Town Guide #4: Cold Spring

Hi there! Welcome to the fourth edition of our HUTS Town Guide Series. Today we’re profiling Cold Spring, a village in Putnam County which finds itself on the National Register of Historic Places. Cold Spring is situated directly on  the Hudson River and offers extremely easy access from New York City via the Cold Spring train station serviced by Metro-North. In just under 90 minutes, you can find yourself from Grand Central to the quaint town center of this Hudson Highlands gem.

Where to eat:

A stroll down Main Street will lead you to myriad options for excellent pizza, American bistro fare, and handcrafted ice cream. But, we would be lying if we said we weren’t suckers for an Octopus Terrine with a chilled glass of Sancerre on the outdoor courtyard of Brasserie Le Bouchon. This little slice of the French countryside is an Alsatian escape in the middle of an historic upstate New York  industrial town.

What to do outside:

For us, it’s all about renting a kayak and hitting the Hudson for the perfect afternoon in Cold Spring. Swing by Hudson River Expeditions to rent a single or tandem, or even hook up with a guided tour. Paddle your way to Bannerman Castle on Pollepel Island or through the Audubon Society’s Constitution Marsh. For a more relaxed day, you can leisurely make your way to Sandy Beach and idle away on the shores.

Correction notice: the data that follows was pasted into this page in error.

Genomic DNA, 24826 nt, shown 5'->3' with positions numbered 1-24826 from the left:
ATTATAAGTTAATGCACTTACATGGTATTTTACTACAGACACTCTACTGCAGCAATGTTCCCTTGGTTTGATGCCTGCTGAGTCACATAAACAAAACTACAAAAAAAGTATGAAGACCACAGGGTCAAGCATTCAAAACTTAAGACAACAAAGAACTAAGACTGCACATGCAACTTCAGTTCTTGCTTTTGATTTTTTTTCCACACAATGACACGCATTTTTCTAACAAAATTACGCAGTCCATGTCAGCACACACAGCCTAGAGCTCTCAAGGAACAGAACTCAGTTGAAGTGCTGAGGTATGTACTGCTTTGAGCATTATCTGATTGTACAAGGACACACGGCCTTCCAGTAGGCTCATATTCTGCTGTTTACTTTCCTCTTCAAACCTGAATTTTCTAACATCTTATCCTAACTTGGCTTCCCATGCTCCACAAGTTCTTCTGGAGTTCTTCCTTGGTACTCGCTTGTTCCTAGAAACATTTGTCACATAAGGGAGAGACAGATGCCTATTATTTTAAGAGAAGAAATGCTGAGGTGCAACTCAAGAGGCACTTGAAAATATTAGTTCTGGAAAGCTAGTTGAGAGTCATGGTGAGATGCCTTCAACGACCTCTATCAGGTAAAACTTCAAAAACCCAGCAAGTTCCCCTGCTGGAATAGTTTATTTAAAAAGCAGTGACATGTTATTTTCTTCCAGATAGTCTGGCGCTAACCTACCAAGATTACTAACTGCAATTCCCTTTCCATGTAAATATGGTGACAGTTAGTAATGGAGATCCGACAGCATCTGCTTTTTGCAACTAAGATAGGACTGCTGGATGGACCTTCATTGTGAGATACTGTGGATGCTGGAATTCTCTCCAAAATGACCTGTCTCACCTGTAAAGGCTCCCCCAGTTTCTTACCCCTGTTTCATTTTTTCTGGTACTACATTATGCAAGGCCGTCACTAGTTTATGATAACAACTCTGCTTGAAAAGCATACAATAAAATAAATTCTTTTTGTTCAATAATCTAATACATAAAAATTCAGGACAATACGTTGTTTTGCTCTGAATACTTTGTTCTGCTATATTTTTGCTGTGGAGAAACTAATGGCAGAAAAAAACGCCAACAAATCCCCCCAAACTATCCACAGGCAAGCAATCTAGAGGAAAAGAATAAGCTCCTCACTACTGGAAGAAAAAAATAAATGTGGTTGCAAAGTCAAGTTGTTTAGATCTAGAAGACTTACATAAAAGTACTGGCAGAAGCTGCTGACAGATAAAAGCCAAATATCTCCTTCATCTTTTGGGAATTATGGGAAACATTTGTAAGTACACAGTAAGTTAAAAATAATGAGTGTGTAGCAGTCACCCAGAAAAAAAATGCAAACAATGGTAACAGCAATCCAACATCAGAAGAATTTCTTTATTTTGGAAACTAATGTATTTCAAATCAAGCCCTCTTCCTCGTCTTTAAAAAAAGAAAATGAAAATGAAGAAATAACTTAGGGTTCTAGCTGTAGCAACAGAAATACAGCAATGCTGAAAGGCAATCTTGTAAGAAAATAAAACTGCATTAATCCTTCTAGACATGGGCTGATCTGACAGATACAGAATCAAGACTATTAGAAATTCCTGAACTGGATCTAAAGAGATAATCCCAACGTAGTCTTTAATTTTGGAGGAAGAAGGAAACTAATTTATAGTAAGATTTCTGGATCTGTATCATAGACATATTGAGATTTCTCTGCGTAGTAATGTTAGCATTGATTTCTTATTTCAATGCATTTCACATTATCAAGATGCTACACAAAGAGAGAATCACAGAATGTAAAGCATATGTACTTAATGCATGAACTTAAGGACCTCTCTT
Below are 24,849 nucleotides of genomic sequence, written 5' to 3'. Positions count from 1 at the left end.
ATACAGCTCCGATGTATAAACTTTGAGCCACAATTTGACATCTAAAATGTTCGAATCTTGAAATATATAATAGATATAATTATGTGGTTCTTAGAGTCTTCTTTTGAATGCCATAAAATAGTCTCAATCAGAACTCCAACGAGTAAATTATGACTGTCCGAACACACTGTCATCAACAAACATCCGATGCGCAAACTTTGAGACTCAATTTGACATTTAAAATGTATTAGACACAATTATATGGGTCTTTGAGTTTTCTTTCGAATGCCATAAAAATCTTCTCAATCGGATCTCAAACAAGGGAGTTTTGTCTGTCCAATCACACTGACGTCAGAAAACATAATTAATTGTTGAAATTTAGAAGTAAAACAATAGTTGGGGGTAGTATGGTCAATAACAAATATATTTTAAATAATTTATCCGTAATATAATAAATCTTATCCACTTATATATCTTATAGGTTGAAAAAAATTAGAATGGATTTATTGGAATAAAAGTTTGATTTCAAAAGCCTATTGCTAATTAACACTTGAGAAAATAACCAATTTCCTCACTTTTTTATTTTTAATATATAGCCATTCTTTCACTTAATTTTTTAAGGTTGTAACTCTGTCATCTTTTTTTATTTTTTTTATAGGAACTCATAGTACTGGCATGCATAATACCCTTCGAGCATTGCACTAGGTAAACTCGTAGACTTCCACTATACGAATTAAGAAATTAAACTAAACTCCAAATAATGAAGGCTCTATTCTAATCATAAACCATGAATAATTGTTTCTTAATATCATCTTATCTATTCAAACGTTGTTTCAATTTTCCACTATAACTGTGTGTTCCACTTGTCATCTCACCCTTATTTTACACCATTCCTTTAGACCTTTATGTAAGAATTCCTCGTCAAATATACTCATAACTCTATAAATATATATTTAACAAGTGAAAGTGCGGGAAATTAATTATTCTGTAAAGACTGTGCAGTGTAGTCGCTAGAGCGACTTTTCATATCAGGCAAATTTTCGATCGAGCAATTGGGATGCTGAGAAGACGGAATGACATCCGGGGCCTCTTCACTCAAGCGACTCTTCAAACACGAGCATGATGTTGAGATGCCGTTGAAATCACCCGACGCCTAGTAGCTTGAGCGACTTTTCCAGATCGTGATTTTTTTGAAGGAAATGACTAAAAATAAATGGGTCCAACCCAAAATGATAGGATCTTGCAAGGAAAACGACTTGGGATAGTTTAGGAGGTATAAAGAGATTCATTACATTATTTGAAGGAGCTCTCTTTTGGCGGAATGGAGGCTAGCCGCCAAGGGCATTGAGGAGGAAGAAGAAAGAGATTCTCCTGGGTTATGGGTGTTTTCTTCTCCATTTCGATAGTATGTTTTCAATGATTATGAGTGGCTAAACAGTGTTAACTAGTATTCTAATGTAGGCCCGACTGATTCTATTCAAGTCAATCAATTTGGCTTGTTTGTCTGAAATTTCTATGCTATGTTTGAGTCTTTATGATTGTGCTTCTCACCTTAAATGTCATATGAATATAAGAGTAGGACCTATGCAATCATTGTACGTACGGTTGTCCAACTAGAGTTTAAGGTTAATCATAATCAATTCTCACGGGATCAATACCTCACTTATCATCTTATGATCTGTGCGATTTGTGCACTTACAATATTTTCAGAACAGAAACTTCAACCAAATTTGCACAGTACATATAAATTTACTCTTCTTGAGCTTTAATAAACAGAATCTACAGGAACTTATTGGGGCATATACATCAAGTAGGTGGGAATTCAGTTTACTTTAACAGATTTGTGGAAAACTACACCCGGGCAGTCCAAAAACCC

What to do inside:

Magazzino Italian Art Foundation is a museum dedicated to advancing public appreciation of postwar and contemporary Italian art in the United States. The word Magazzino means “warehouse,” and this cultural institution offers a tastefully curated collection of various Italian art forms, including film, print, textile and photography. A day spent meandering the grounds and exhibitions of the beautifully modern 20,000 square foot museum campus is completely free to the public. 

Where to Stay:

The historic Rushmore Estate evokes the gilded age on 50 acres of native forest land, well manicured gardens, and an infinity pool overlooking a private pond. In classic tycoon fashion, Charles E. Rushmore (of Mt. Rushmore fame, not the 1998 Wes Anderson classic) commissioned the 25 room Spanish Colonial estate in 1908. Originally, the estate was built to allow the wealthy family a respite from the gritty city and access to fresh mountain air. Today, you can still enjoy the same fresh air, along with elegantly appointed guest rooms and a private sanctuary in the woods. 

Featured Land Listing:

Check out this 2 acre parcel for sale on a private road just a short drive from Main Street. This lot is a great option for someone who wants to enjoy the best of country life with a short commute to the city. Imagine yourself in a HUT in Cold Spring for your weekend apple picking adventures. Click here for more listing information.

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in the Hudson Highlands?
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